I sette nani (the seven dwarves) at Sistiana

There is a restaurant in Sistiana (near Trieste) that my Italian family go to every time they celebrate – for birthdays, anniversaries and when friends or relatives from Australia come to visit. The restaurant, Il Cavaliere (the Knight) is part of a hotel called Ai Sette Nani (at the seven dwarves). We fondly call the restaurant 7 Nani and I was there with my daughter and our Italian family in early August.

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Do not be fooled by appearances! Ai 7 Nani might have decor from some 30 years back but everything about this place is impeccable starting with the gregarious host, Antonio, the Cavaliere himself. Antonio greeted us at the door when we arrived, gave me a kiss on each cheek and started talking about beautiful women in Australia and how gorgeous my 22 year old daughter is (he is Italian after all).

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Once everyone was seated, Antonio came to the table to take the orders. There is no menu but Antonio gave suggestions depending on what fresh produce they had today. The food here, which is mainly seafood, is cooked simply, perfectly and is delicious. Entree might be some scallops on the shell, cooked in the oven with some breadcrumbs, garlic and butter or it might be some granceola (crab) served on the shell and drizzled with olive oil.

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Or some mussels in a garlicky broth, maybe a bowl to share at the table.

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Or you might elect to have a selection of cold seafood entrees. If you do, a trolley with several large bowls appears and a waitress asks if you would like some sarde in saor (traditional regional sweet and sour sardines), some marinated octopus or some baby scampi. Or you might like to try the seafood pasta made with giant scampi, mussels and tiny clams.

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Antonio reeled through suggestions for main course. Local fish branzino, coda di rospo or pesce spada (swordfish) were on offer. I had the branzino, which was oven baked with baby potatoes. Several whole fish were brought out on an oven tray and the waitress then filleted and served it up at our table, drizzling it with olive oil. The branzino was amazing – it just melted in your mouth.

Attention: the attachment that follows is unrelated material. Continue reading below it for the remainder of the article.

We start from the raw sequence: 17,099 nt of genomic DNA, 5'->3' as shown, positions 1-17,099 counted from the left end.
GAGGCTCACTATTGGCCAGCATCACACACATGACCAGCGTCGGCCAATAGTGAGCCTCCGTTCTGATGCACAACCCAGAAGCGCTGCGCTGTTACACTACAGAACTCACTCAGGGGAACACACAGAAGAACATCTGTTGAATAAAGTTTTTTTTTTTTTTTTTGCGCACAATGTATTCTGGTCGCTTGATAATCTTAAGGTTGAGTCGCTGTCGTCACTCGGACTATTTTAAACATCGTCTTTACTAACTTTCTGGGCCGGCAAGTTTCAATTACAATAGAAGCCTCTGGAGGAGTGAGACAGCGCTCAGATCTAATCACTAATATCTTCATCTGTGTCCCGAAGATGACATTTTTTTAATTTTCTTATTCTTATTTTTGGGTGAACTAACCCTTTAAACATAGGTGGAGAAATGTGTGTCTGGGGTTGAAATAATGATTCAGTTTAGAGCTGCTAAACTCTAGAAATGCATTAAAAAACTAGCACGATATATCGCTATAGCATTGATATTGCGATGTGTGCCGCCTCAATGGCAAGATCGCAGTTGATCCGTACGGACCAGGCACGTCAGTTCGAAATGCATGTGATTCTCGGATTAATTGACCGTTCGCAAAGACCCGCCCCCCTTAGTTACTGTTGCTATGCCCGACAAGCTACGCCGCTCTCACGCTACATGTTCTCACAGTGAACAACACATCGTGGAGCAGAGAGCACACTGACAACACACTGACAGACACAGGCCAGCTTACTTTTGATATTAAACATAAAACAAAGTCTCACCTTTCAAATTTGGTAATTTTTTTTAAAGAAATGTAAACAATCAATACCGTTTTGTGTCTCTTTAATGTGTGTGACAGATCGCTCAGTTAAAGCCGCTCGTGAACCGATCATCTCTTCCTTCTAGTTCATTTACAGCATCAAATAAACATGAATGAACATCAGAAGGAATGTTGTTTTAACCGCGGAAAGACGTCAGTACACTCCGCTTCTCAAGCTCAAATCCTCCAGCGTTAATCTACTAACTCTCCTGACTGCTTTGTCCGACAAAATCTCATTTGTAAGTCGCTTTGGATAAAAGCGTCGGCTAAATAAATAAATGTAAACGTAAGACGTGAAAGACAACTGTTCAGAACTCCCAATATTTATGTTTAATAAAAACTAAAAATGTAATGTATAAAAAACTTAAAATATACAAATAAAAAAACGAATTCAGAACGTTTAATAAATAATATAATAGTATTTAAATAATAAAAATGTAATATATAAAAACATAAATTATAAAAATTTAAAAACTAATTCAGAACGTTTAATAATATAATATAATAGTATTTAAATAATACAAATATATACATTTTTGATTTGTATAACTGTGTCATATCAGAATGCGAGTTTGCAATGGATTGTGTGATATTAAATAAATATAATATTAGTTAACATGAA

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Jugs of local wine were plentiful and complemented the meal. A salad trolley was brought to the table and if you chose to have salad, you nominated the ingredients and the waiter placed them in your individual salad bowl. I chose sweet local baby radicchio leaves, tomatoes and borlotti beans, which I dressed with red wine vinegar and olive oil which is on each table.

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By this time we had all had enough lunch and opted out of dessert (there is a large trolley full of sweet delights that we were able to select from) but had the lemon sorbetto (sorbet) as a digestive. A tray arrived, laden with sorbetti as everyone wanted one.

We always joke about zia Vice, my mother’s older sister (now aged 90) and her penchant for these vodka laden lemon icy treats and how she starts laughing a bit more than usual after having one of them. That day was no exception!

Zia Vice and my daughter

As always my meal at 7 Nani was special and unforgettable – not only because of the food but because of the wonderful time spent with family.

Zia Dina, Paola, Zio Mario and Zio Livio – after a perfect seafood lunch

7 comments on “I sette nani (the seven dwarves) at Sistiana

  1. As you know I have eaten many times at 7 Nani and agree with all your approving comments. In fact there is a menu if you ask, but no-one ever does, since Antonio’s descriptions of what is available always get you first!
    The other thing I mention is the house wine. Antonio takes it very seriously and has several local producers whose wines he tastes rigorously before he selects. This remember is the region which produces the best white wine in Italy; the legendary Silvio Jermann is a 20 minute drive away. Antonio’s house wine is almost always from a grape which the Italians still call tocai

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    • … Which in Australia we used to call tocai friulano but now are forced to call just friulano. Antonio buys his house wine in barrels and serves it direct from the barrel via a tap like a beer tap, explaining that using pressurised nitrogen to do this he keeps the wine in perfect condition. It is unfailingly excellent.

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      • Clearly you have spent lots of time talking to Antonio in dialetto about this out the back near the kitchen. Great information thank you. “El vin xe molto bon ai 7 nani!”

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  2. It’s almost dinner time and I’m reading this and salivating. I’m not certain, but I’m pretty sure I’ve eaten at I Setti Nani as a child on one of our visits (must ask my mother) and my Trieste-based uncle treated us to a family meal. Mussels are a favourite of mine and I’ll be writing a mussels post soon – look out for it. ciao, Ambra

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